The below Jun. 15, 2020 press release is from the Sierra Club.
Late last week, the Sierra Club and six other environmental groups won an important case involving the County of San Diego’s Climate Action Plan.
The opinion explained in detail why the greenhouse gas mitigation measure was unenforceable. In addition to agreeing with the environmental groups that the mitigation measure designed for use with new General Plan Amendments (GPAs) does not ensure legally adequate mitigation for impacts, as required under the California Environmental Quality Act (CEQA), the Court of Appeal affirmed the trial court’s decision that the environmental review prepared for the Climate Action Plan is inadequate for the following reasons:
It was inadequate because it excluded GHG impacts from in-process GPAs;
The finding that the mitigation measure is consistent with the San Diego Association of Government’s (SANDAG) Regional Plan is not supported by substantial evidence;
It failed to analyze a smart growth alternative;
It failed to address environmental justice impacts, which is the disparate impacts on disadvantaged communities caused by increased emissions in the County; and
It failed to adequately analyze impacts to energy use from GPAs and increased vehicle miles traveled allowed in exchange for GHG reductions through the use of offsets.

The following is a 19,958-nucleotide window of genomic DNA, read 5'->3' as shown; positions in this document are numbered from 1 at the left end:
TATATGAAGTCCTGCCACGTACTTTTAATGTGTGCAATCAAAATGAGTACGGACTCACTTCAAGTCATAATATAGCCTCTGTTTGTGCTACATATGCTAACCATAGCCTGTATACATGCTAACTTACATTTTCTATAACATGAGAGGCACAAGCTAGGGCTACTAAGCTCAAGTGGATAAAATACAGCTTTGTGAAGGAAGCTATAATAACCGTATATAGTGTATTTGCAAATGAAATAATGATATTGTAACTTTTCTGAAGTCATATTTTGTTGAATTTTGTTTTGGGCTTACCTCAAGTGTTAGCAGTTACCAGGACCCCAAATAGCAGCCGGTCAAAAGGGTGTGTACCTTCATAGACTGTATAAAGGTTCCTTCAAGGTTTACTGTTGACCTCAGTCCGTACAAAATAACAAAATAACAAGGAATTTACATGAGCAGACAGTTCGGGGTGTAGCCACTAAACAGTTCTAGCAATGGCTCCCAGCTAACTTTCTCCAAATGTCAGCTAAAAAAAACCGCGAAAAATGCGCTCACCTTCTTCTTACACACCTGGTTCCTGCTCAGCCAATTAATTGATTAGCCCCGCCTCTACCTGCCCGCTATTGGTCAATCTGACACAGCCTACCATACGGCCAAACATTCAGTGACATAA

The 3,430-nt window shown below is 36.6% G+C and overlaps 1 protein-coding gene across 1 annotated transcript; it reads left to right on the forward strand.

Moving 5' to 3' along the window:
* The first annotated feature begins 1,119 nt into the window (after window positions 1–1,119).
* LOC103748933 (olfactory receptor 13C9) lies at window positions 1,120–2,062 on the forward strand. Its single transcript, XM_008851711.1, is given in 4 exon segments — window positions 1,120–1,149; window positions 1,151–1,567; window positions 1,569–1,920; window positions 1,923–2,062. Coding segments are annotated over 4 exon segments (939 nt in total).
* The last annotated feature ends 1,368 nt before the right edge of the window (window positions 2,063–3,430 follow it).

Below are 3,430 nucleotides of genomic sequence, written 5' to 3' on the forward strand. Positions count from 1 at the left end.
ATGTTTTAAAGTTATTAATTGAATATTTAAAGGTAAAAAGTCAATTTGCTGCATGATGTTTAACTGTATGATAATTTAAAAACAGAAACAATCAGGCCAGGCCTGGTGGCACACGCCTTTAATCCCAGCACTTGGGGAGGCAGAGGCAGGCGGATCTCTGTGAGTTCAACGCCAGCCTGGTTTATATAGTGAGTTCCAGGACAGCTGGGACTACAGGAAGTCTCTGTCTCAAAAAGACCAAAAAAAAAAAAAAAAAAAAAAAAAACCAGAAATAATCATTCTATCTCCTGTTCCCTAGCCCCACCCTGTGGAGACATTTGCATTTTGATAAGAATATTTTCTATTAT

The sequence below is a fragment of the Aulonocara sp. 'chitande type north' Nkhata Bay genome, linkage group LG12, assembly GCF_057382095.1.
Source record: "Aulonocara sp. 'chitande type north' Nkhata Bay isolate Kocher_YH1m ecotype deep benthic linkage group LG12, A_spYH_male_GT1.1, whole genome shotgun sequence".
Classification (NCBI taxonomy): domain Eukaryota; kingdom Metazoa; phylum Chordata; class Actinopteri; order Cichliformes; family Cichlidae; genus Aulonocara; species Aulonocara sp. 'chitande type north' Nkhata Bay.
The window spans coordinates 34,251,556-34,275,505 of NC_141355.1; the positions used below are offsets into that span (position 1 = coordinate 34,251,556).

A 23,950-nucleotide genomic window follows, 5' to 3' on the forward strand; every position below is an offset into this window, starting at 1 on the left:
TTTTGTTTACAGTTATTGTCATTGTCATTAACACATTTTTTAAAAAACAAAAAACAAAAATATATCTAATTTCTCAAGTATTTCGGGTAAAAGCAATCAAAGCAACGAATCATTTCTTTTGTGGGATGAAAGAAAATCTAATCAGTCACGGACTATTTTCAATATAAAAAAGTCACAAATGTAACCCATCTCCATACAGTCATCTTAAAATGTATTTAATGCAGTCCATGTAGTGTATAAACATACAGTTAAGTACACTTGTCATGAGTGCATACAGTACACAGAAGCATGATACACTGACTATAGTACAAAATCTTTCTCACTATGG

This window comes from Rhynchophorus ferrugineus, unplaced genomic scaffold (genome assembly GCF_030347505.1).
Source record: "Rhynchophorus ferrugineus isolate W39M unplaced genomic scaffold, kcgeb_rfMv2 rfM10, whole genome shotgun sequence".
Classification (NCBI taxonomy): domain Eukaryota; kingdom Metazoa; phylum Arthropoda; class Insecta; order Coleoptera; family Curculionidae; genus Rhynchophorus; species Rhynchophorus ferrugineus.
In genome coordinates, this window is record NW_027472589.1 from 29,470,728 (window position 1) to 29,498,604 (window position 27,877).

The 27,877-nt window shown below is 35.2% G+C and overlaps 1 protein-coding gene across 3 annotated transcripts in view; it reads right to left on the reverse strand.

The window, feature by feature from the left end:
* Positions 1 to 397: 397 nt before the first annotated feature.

As a result of these deficiencies, the Court of Appeal affirmed the trial court’s determination that the 2018 Climate Action Plan and supplemental environmental impact report (SEIR) are legally inadequate and must be set aside.
As California Attorney General Xavier Becerra said, “Victories like this will help California get back on track to meet its greenhouse gas reduction goals.”
The Sierra Club’s attorney for the case, Josh Chatten-Brown of Chatten-Brown, Carstens & Minteer released the following statement:
“The Court of Appeal agreed with us that San Diego County’s carbon offset program, designed to facilitate new sprawl projects in undeveloped areas by allowing out-of-county, and even international greenhouse gas offsets, is unlawful. This is because the County’s program does not ensure that the emission reductions will be verifiable, enforceable, and additional to what would otherwise occur. This decision will slow, if not stop, sprawl developments that would jeopardize the County’s ability to achieve its fair share of a reduction in greenhouse gases to avoid climate catastrophe. The County will have to consider a new Climate Action Plan that evaluates a smart growth alternative and ensures that the promised greenhouse gas emission reductions will actually occur. This is a huge win for the environment and for all San Diegans.”
Published by Alan Kandel